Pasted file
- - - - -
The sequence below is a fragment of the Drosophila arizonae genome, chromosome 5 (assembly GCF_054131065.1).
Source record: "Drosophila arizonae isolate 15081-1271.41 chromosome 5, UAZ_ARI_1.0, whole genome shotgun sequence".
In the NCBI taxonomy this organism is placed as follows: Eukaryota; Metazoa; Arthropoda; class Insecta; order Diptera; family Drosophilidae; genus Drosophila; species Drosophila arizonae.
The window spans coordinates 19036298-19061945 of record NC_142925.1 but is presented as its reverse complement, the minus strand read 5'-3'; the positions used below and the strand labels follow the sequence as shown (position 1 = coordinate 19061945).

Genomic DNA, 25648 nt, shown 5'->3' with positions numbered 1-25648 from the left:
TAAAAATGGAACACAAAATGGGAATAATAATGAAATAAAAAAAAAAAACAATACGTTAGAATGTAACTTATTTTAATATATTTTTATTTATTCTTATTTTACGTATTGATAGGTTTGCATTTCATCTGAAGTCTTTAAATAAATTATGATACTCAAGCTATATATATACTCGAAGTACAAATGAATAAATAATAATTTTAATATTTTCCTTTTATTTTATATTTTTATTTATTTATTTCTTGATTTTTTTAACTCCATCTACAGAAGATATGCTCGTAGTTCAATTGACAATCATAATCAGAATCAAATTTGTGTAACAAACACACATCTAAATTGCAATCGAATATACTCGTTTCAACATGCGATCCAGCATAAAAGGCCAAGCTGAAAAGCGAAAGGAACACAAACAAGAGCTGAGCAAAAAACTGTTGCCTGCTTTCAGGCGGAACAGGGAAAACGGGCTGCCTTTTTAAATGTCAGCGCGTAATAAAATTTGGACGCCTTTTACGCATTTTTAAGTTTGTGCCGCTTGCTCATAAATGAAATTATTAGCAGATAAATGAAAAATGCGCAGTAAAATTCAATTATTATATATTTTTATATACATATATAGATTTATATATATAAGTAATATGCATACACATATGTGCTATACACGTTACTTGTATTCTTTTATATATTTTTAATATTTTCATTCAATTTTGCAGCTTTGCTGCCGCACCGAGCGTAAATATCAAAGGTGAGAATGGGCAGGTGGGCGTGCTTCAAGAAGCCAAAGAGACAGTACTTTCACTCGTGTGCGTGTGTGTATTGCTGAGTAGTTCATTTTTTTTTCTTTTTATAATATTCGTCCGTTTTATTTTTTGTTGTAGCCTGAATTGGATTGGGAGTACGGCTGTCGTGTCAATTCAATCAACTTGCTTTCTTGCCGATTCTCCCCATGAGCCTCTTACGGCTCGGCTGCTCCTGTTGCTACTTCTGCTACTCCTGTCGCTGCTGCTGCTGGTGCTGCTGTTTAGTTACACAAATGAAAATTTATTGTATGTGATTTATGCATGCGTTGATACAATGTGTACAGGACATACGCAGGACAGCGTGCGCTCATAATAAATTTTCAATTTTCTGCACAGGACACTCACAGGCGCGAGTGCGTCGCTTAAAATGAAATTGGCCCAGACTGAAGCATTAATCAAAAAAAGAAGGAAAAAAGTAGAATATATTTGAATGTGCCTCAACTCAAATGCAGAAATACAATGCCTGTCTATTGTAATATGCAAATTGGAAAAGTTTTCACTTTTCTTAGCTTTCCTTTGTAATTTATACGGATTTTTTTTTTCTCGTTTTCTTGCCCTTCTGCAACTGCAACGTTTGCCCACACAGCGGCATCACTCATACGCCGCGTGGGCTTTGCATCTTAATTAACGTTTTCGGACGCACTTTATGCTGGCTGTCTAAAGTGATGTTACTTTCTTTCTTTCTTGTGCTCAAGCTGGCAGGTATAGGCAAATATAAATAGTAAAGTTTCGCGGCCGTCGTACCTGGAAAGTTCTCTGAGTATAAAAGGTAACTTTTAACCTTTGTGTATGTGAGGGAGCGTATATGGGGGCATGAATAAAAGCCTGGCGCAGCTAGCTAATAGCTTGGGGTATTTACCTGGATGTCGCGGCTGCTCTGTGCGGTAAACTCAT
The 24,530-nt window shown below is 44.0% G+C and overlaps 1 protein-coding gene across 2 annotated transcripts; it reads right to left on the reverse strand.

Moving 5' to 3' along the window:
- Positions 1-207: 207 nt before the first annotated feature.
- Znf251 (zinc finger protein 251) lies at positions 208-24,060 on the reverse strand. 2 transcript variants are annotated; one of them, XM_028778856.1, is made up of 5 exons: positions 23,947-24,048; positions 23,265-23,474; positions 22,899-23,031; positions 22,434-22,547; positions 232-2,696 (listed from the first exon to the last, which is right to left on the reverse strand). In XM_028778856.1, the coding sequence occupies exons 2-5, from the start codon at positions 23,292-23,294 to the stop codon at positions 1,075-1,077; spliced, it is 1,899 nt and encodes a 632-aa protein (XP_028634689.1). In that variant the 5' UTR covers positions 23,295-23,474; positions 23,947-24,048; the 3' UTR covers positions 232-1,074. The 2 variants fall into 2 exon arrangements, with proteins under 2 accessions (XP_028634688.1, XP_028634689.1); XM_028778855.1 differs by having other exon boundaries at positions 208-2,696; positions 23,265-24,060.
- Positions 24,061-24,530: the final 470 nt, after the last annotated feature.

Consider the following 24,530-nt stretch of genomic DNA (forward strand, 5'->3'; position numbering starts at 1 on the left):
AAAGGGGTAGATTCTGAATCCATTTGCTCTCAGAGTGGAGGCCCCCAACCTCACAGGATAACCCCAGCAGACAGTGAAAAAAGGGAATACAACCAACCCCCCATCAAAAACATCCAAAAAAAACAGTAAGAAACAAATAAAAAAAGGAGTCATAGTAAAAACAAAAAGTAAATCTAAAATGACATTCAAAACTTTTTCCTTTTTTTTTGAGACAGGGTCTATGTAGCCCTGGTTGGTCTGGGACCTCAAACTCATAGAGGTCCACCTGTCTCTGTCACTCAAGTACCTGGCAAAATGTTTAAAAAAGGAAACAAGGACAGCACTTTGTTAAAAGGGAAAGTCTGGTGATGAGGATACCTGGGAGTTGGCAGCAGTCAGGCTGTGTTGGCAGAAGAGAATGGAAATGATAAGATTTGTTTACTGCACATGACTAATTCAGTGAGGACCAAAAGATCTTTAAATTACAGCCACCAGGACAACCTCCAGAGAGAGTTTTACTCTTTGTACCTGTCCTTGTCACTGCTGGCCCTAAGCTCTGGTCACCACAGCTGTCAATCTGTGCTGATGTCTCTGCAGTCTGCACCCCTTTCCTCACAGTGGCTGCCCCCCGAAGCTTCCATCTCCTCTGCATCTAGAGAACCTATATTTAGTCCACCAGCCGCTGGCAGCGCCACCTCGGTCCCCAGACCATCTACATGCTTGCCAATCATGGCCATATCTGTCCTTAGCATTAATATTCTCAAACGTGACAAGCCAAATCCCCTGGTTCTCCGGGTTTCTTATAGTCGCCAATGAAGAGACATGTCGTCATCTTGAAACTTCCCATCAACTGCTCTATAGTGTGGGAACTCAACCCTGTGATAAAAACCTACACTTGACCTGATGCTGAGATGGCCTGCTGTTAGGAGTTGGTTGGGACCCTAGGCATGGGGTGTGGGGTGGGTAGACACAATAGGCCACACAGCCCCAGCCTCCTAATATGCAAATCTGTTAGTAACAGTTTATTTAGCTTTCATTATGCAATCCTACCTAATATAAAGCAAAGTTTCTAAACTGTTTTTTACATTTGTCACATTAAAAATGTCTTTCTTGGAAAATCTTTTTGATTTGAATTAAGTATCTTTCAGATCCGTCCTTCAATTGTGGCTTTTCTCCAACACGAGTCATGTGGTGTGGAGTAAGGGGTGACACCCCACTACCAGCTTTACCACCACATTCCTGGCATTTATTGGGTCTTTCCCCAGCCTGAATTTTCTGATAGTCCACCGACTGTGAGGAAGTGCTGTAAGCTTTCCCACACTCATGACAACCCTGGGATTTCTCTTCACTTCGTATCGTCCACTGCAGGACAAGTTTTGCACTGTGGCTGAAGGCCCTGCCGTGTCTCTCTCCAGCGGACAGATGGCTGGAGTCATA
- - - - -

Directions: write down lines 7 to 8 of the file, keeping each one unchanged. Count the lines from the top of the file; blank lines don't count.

The 24,530-nt window shown below is 44.0% G+C and overlaps 1 protein-coding gene across 2 annotated transcripts; it reads right to left on the reverse strand.

Moving 5' to 3' along the window: